Identifying Parts of Speech
Do you struggle with getting your students to dissect sentences to determine the different parts of speech? Do they still have difficulty identifying basic grammar skills, no matter how many times you teach them? Getting my students to identify parts of speech was a huge battle. If you can relate, I want to help!! Grab these free grammar practice skill cards to give that extra “oomph” to your grammar instruction and read on as to how I use them.
Over the years, I have tried various strategies. I found that there is not ONE magic strategy that truly works. I have resorted to implementing various strategies to help my students retain and master those pesky skills that they seem to “forget” year after year.
Grammar Practice Skill Cards
I had the bright idea to create grammar practice skill cards (that’s a mouth full) to identify parts of speech in sentences. There are various forms of response cards for reading and thought, “HMMM. I should create something like this for grammar to see if it helps my kiddos?!?” This thinking is how my grammar skill cards came to life.
My students LOVE them. They truly give students a sense of ownership, which helps to build their confidence. When my students figure out that finding parts of speech within a sentence is not difficult, they become more aware of how the words fit together. They become aware of what they are reading and how words work together to create beautiful sentences. They start looking at the words individually!!
For our grammar instruction, we focus on one skill per week. My grammar lessons do not take long at all. We may spend anywhere from 15-20 minutes a day, depending on what the day entails.
First, on Monday, I introduce the skill through our mentor sentence. Side note: I use mentor sentences by Jivey. As a class, we dive deeper and take a closer look at the skills taught. Once we become familiar with the skill, we will spend about 5-10 minutes looking at other example sentences. My goal is for the kiddos to identify the grammar skill and how it is used in different sentences. Throughout the week, we marry identifying the skill and writing sentences using the same skill and/or previous skills.
Second, after the skill is introduced on Monday, the students will have until Wednesday/Thursday to turn in a sticky note with an example sentence using the skill correctly. They can pull this sentence from their AR book, science book, Scholastic News, etc.… It does not matter where they pull the sentence from as long as they can correctly identify the week’s skill.
Grammer Instructioon Continued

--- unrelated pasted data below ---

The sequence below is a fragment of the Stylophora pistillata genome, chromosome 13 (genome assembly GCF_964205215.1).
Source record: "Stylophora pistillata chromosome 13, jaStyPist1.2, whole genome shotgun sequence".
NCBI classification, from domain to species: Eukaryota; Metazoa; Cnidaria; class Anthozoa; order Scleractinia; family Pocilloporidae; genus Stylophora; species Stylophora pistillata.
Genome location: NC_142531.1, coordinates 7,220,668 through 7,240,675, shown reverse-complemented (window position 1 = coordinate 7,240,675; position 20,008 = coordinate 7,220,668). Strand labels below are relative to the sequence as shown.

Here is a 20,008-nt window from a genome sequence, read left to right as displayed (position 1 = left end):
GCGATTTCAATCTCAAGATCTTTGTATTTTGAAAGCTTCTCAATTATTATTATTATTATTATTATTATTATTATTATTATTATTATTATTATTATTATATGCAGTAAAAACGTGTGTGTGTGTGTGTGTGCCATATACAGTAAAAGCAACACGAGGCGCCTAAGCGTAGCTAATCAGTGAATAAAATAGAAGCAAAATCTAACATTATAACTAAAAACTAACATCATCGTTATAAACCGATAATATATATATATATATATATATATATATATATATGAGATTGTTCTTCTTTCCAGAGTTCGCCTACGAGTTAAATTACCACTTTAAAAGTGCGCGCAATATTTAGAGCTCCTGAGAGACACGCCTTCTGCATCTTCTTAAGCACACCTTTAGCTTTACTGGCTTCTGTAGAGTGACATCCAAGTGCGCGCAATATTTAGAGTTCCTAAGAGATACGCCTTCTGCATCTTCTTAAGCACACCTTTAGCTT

Third, they grab a card with a sticky note and take it back to their spot. Once they find a sentence that works, they write the sentence on the sticky note. They can either highlight the word(s) that fit the week’s skill, or they can underline the word. Most of my students typically complete this activity on Wednesday after completing “Writer’s Wednesday” for our mentor sentence.
Fourth, some will jump right on this and complete it after the skill has been introduced on Monday, especially if they understand what they are looking for in a sentence.
Fifth, I use the sticky notes as an informal assessment to see how the student is doing and if he or she is struggling. If I have several struggling students, I will pull a quick skill strategy group on Thursday to review before the test on Friday. If I have one or two, I usually pull those students independently to work one-on-one.
Building a Solid Grammar Foundation
Over the years, my grammar instruction has evolved to a place where I can confidently say that most of my students master identifying parts of speech just by simply looking at a sentence. They can quickly call out the various parts of speech within one sentence. This foundation took a long time to build.
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Grab a Free Set of Grammar Practice Below!
If you are interested in grabbing a free set of these grammar practice skill cards for various nouns, fill out the form below. You might also like teaching four types of sentences!
First, the set includes common, proper, singular, plural, singular possessive, plural possessive, collective, concrete, and abstract nouns. The freebie includes a black and white set as well as a set in color.
Lastly, You can print the colored set on white cardstock or print the black and white set on AstroBrights. I have also included cards for right-hand writers as well as for left-hand writers.
Pssst…If you’re interested in finding some amazing skill cards for reading, please check out Miss P’s Style “Reading Response Stem Cards.” She has 2 bundles that cover 30 reading categories, and they are awesome!! You can also read more about how she uses different reading strategies in her classroom by visiting her blog or listening to her amazing podcast.